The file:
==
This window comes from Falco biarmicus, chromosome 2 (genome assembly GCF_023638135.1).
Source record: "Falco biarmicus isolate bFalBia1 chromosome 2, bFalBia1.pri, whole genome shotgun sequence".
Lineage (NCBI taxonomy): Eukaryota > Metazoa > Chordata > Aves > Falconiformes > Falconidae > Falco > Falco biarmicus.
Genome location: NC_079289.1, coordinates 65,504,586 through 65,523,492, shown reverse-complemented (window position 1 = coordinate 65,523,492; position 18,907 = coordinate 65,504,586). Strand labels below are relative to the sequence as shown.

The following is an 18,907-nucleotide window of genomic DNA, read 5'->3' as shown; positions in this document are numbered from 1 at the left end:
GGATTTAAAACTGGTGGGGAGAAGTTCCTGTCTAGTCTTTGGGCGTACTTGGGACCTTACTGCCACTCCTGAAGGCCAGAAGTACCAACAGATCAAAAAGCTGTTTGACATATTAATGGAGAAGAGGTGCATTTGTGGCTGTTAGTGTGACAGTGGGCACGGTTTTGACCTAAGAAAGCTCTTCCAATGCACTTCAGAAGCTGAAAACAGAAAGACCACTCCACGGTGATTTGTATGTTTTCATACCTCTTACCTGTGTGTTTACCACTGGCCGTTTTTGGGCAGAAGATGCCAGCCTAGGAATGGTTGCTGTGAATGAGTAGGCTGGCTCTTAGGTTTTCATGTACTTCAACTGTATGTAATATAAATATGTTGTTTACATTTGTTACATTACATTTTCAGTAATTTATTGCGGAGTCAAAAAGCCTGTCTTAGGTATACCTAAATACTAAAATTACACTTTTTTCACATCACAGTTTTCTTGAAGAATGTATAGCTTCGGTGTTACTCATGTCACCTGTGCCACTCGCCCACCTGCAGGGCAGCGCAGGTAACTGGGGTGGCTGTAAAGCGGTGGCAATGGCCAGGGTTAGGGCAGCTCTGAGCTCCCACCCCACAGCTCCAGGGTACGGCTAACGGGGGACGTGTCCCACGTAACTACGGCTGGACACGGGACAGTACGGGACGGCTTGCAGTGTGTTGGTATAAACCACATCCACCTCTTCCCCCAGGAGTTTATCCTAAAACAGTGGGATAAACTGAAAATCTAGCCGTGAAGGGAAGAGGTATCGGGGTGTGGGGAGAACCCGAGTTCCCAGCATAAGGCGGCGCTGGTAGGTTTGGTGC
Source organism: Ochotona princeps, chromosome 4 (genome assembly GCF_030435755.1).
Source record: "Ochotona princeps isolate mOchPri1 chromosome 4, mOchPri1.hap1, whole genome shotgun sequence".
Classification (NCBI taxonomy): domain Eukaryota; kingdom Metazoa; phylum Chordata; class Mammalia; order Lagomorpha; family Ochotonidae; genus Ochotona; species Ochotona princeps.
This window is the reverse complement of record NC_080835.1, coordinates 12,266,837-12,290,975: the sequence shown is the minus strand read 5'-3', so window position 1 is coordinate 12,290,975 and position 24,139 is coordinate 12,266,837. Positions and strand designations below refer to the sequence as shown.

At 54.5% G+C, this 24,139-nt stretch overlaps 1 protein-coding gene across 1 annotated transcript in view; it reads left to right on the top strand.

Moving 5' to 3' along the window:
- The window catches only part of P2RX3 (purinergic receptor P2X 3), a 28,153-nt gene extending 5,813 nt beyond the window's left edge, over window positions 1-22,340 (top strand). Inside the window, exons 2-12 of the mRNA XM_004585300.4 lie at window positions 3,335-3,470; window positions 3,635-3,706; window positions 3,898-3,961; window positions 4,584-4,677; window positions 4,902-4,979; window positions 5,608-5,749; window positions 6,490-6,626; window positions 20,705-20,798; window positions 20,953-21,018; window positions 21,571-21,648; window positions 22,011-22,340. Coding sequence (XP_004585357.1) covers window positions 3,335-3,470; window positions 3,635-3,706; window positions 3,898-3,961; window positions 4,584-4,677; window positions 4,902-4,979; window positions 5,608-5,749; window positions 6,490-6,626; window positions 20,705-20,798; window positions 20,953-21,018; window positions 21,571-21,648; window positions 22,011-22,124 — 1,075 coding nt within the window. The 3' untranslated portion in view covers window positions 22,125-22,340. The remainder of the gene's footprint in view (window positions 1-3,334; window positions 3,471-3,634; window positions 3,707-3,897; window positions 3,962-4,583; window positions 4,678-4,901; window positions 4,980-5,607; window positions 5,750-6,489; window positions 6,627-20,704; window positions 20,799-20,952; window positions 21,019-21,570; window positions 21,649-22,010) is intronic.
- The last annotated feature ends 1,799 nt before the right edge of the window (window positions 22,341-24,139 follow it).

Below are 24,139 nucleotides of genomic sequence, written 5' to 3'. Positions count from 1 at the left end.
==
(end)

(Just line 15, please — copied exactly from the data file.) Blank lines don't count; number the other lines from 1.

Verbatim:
Below are 24,139 nucleotides of genomic sequence, written 5' to 3'. Positions count from 1 at the left end.